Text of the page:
Oregon Open Primary Measure Important Part of National Movement

Oregon Open Primary Measure Important Part of National Movement
Paul Johnson and Jacqueline Salit

With Ballot Measure 90, Oregonians can challenge the exclusion of over one third of the state’s voters while, at the same time, fight rising partisanship in the Congress, and increasingly in our country. E pluribus unum, the concept of “Out of many, one,” is being made meaningless by the partisan divide.

The current closed system in Oregon confers a second-class status on more than 650,000 independent voters who are barred from first round voting. Measure 90 opens the election system, giving an equal shake for all voters. What’s more, it goes beyond the borders of Oregon.

A national nonpartisan movement is underway, and Oregon can make that movement both more visible and more sustainable. Measure 90 is a local initiative with national implications.

Nationally, patriotic progressive leaders have been fighting entrenched party bosses to adopt nonpartisan primaries, working to save open primaries where they are under attack, empowering black and Latino voters to use their votes independently, litigating the question of whether taxpayers should fund exclusionary primaries and pressing the good government and third party sectors to support the rights of independent voters. Progress is being made.

We are veterans of this movement and the political wars that have shaped it. Paul Johnson, the former mayor of Phoenix, led efforts to allow independents to vote in primaries in 1994, and to bring a nonpartisan open primary to Arizona in 2012. Successful on the former, falling short on the latter, we garnered 34 percent of the vote against extreme opposition from an amazing set of fellow travelers — including from the Koch brothers (who spent millions), a right-wing legislature known for legalizing discrimination against the gay community, the notoriously anti-immigrant Sheriff Joe Arpaio and, sadly, the League of Women Voters.

Jacqueline Salit, founder of IndependentVoting.org, which organizes independent voters in 40 states, brought the issue of nonpartisan elections to Michael Bloomberg during his New York City mayoral campaign in 2001 and partnered with him over 10 years in efforts to win passage of the reform there.

Facing overwhelming opposition from the parties, The New York Times, and the entire universe of good government groups, we saw the depths to which party stakeholders would go to control the nominating process. After intense dialogue — and eight years — the good government group Citizens Union came over to the side of nonpartisan open elections, hopefully a harbinger of a broader realignment. Meanwhile, Mike Bloomberg — to his credit — remains committed to the issue, including in Oregon.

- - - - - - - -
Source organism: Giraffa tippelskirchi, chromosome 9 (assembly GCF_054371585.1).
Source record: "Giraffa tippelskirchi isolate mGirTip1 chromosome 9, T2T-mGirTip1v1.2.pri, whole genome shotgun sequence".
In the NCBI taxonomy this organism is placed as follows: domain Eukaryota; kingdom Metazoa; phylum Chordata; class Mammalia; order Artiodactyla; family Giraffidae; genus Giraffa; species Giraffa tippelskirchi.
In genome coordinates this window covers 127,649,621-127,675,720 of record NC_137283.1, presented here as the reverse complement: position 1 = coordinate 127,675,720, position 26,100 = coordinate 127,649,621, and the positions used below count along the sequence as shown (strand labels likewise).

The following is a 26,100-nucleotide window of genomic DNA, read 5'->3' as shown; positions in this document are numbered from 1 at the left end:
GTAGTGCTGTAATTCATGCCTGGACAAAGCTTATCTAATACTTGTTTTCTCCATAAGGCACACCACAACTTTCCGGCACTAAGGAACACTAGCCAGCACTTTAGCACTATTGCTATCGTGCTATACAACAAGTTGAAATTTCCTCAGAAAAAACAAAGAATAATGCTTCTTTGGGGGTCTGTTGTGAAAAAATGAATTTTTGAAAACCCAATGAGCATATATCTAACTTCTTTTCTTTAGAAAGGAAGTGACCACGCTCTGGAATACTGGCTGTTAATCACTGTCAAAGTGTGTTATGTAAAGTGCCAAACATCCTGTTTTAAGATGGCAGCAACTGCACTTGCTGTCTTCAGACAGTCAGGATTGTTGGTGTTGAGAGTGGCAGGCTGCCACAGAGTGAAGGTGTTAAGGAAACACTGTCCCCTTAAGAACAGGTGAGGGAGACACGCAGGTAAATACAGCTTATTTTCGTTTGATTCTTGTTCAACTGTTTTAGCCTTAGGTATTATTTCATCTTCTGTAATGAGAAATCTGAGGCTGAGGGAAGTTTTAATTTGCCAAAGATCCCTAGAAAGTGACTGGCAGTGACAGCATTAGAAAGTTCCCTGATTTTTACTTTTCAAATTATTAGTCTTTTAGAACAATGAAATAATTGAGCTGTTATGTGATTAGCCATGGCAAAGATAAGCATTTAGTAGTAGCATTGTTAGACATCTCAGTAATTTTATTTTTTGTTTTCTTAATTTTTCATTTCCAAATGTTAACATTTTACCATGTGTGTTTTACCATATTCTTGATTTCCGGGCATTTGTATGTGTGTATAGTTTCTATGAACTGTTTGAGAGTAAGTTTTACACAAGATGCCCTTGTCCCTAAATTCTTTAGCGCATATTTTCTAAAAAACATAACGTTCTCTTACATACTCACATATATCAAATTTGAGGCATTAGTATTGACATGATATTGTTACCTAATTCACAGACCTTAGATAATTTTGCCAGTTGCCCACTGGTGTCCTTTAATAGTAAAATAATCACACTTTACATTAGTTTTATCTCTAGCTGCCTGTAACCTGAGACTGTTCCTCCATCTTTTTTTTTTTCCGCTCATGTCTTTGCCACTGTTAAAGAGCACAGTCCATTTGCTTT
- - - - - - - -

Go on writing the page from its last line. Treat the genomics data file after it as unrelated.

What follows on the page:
From these and other experiences, we saw the importance of a bottom-up movement — fueled by new kinds of independent grassroots organizations. Movement-building — paired with the aggressive pursuit of state-by-state open primary initiatives — is what’s needed to transform America’s political culture.

As we write this piece, leaders of the Republican National Committee (RNC) are busy accusing independent voters of being untrustworthy; of “lack[ing] a brain, a heart.” Some are advocating for closed primaries in every state. Democratic Sen. Charles Schumer’s recent public support (in the recalcitrant New York Times!) for nonpartisan elections of the kind Measure 90 would enact, provoked outraged responses from fellow Democrats entrenched in the old system.

With 42 percent of the country now independent, a national movement for nonpartisan reform creates an alternative power base to the outdated and often undemocratic practices of traditional party politics. Even Schumer, a convert from the opposition, emphasizes the importance of a national movement.

Measure 90 is not only a crucial reform fix to an exclusionary system; it is an opportunity to strengthen an emerging coalition — one that weaves together the business community; independent voters and their organizations; forward-looking institutions of the good government movement; pro-democracy leaders of the third party movement; students; independents in communities of color; pro-reform philanthropists; as well as Democrats and Republicans who are themselves disenfranchised under the current system if they live in districts controlled by the party they don’t belong to or simply want their country to be fully democratic.

Nonpartisan political reform is obtainable. But it also must be sustainable. That’s why this emerging movement needs recognition and support. It provides the key to passing Measure 90 in Oregon and to giving the American people a tool for taking control of our democracy.

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